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Since my previous post on this thread, I've found the piano music books for both FotR and TTT. Alas, I have learned only one of the songs in its entirety. But what do you expect from someone who has taught herself the piano? After I've actually have some lessons in my upcoming freshman year of college, I'm sure I'll be able to play lots more of the songs.
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Old 08-05-2003, 08:58 AM   #26
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Sting

I think a combination of being self-taught and having lessons is the best! I imagine that's how most hobbits were... After all, once he came back to the Shire, who taught Bilbo all the elvish he afterwards learned? He must have had a combination of self-taught (rummaging thru scrolls) and loitering with the elves under the trees as they sang in the woods. Oh, dear, I envy Bilbo that. And Frodo.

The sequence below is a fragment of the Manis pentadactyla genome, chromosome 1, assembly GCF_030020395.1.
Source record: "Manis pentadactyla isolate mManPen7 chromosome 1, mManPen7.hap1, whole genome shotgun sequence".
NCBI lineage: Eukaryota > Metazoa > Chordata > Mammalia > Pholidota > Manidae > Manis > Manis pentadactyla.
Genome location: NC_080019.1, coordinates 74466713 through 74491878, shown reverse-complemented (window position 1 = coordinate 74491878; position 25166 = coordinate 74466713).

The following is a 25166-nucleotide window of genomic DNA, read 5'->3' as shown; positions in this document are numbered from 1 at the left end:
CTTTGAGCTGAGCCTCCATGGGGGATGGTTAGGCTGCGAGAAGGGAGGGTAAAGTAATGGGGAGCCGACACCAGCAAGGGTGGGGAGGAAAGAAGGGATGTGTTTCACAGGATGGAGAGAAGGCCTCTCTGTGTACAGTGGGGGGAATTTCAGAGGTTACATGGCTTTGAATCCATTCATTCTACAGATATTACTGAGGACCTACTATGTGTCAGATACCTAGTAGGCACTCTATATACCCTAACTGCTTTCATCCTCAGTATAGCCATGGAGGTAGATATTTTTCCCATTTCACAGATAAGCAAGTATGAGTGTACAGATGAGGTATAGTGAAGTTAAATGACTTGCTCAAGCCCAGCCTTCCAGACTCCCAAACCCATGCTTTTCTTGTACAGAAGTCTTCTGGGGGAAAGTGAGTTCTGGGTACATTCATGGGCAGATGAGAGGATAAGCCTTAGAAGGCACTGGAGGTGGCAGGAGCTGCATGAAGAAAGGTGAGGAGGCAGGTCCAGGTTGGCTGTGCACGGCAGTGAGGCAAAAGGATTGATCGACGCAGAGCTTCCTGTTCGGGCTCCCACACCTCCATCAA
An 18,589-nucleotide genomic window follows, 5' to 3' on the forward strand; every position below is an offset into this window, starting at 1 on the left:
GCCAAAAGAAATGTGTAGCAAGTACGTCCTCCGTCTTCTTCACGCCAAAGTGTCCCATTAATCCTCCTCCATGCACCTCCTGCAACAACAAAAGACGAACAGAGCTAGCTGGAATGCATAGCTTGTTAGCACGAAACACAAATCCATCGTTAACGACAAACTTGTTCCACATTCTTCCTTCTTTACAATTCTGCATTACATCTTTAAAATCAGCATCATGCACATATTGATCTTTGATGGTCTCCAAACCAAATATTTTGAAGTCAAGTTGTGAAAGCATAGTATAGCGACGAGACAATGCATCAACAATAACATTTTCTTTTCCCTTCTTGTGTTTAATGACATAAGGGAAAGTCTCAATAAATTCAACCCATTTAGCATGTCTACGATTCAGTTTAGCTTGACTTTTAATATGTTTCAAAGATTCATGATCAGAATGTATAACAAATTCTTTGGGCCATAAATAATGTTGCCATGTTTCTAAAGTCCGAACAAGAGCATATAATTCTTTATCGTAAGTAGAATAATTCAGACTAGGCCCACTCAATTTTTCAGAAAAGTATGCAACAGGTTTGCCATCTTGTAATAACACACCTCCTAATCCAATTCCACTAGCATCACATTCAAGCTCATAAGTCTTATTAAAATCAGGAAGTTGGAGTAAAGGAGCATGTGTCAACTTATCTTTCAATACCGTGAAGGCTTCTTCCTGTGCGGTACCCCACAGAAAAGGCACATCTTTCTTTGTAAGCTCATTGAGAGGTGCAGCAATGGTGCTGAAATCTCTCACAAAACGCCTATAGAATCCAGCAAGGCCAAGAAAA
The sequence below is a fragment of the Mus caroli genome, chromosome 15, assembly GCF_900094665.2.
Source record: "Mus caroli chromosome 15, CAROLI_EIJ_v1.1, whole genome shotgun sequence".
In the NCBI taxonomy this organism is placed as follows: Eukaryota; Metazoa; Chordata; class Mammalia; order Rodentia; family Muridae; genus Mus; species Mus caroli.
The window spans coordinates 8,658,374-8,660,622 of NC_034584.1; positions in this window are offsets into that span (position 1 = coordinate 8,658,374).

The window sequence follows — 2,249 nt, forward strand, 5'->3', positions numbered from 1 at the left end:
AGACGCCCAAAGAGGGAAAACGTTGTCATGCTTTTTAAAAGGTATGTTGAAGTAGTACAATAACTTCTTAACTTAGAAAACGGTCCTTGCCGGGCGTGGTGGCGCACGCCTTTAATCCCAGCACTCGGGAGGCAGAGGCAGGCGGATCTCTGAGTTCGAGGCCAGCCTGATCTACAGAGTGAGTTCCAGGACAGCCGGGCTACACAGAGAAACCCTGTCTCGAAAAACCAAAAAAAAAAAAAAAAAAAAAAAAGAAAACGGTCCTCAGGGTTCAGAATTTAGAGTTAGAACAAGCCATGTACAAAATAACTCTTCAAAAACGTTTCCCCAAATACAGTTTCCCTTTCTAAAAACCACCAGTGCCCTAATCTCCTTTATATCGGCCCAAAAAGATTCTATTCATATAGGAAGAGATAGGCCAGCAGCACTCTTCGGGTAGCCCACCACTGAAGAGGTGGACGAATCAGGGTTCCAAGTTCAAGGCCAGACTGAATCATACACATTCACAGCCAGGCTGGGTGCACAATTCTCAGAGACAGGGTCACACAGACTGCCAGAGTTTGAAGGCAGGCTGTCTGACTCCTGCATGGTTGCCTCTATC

But we can still learn from their example! At least, that's what I tell myself. A good mix of listening and reading!

Has anyone else bought the CDs by The Tolkien Ensemble? I have one, and two more on order. Some of those songs are quite nice.
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Old 08-05-2003, 01:56 PM   #27
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I play the violin, and I figured out how to play the Rohan theme. And I figured out some other song too, but I can't remember what it was. [img]smilies/frown.gif[/img] I'm trying to find any elvish sounding songs. Some symphony songs remind me of Rivendell and the Shire as well. I'll ahve to search to see what songs they were. SOrry I can't be so specific. [img]smilies/frown.gif[/img]